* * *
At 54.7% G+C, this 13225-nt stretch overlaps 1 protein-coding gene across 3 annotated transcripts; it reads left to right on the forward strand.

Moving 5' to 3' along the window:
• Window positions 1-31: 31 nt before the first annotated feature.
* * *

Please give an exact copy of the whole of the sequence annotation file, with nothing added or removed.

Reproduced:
At 54.7% G+C, this 13225-nt stretch overlaps 1 protein-coding gene across 3 annotated transcripts; it reads left to right on the forward strand.

Moving 5' to 3' along the window:
• Window positions 1-31: 31 nt before the first annotated feature.